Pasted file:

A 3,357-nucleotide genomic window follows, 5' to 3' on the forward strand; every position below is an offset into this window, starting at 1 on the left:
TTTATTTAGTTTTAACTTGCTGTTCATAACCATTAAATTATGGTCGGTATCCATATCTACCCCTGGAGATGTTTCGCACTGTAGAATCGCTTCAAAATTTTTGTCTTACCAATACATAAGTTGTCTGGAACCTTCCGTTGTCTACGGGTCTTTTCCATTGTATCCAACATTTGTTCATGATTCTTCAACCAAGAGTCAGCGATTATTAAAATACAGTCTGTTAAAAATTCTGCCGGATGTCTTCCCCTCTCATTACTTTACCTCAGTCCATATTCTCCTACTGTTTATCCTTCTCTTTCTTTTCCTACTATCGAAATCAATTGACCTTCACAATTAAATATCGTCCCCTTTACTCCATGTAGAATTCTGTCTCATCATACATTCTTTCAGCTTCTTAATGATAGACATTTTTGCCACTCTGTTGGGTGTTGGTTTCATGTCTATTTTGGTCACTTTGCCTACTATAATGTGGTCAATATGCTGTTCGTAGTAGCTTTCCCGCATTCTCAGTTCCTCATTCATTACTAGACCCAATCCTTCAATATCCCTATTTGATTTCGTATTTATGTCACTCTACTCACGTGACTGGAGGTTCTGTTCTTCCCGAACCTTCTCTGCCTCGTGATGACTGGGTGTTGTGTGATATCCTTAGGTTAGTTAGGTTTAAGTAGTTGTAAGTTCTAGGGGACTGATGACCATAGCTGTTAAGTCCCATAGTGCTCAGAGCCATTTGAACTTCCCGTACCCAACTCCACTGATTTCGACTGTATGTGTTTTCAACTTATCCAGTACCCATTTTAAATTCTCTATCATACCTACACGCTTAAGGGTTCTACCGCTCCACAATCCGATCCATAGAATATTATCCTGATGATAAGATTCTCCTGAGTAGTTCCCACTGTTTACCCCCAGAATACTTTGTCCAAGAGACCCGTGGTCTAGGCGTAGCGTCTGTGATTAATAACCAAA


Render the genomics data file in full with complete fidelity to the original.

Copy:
A 3,357-nucleotide genomic window follows, 5' to 3' on the forward strand; every position below is an offset into this window, starting at 1 on the left:
TTTATTTAGTTTTAACTTGCTGTTCATAACCATTAAATTATGGTCGGTATCCATATCTACCCCTGGAGATGTTTCGCACTGTAGAATCGCTTCAAAATTTTTGTCTTACCAATACATAAGTTGTCTGGAACCTTCCGTTGTCTACGGGTCTTTTCCATTGTATCCAACATTTGTTCATGATTCTTCAACCAAGAGTCAGCGATTATTAAAATACAGTCTGTTAAAAATTCTGCCGGATGTCTTCCCCTCTCATTACTTTACCTCAGTCCATATTCTCCTACTGTTTATCCTTCTCTTTCTTTTCCTACTATCGAAATCAATTGACCTTCACAATTAAATATCGTCCCCTTTACTCCATGTAGAATTCTGTCTCATCATACATTCTTTCAGCTTCTTAATGATAGACATTTTTGCCACTCTGTTGGGTGTTGGTTTCATGTCTATTTTGGTCACTTTGCCTACTATAATGTGGTCAATATGCTGTTCGTAGTAGCTTTCCCGCATTCTCAGTTCCTCATTCATTACTAGACCCAATCCTTCAATATCCCTATTTGATTTCGTATTTATGTCACTCTACTCACGTGACTGGAGGTTCTGTTCTTCCCGAACCTTCTCTGCCTCGTGATGACTGGGTGTTGTGTGATATCCTTAGGTTAGTTAGGTTTAAGTAGTTGTAAGTTCTAGGGGACTGATGACCATAGCTGTTAAGTCCCATAGTGCTCAGAGCCATTTGAACTTCCCGTACCCAACTCCACTGATTTCGACTGTATGTGTTTTCAACTTATCCAGTACCCATTTTAAATTCTCTATCATACCTACACGCTTAAGGGTTCTACCGCTCCACAATCCGATCCATAGAATATTATCCTGATGATAAGATTCTCCTGAGTAGTTCCCACTGTTTACCCCCAGAATACTTTGTCCAAGAGACCCGTGGTCTAGGCGTAGCGTCTGTGATTAATAACCAAA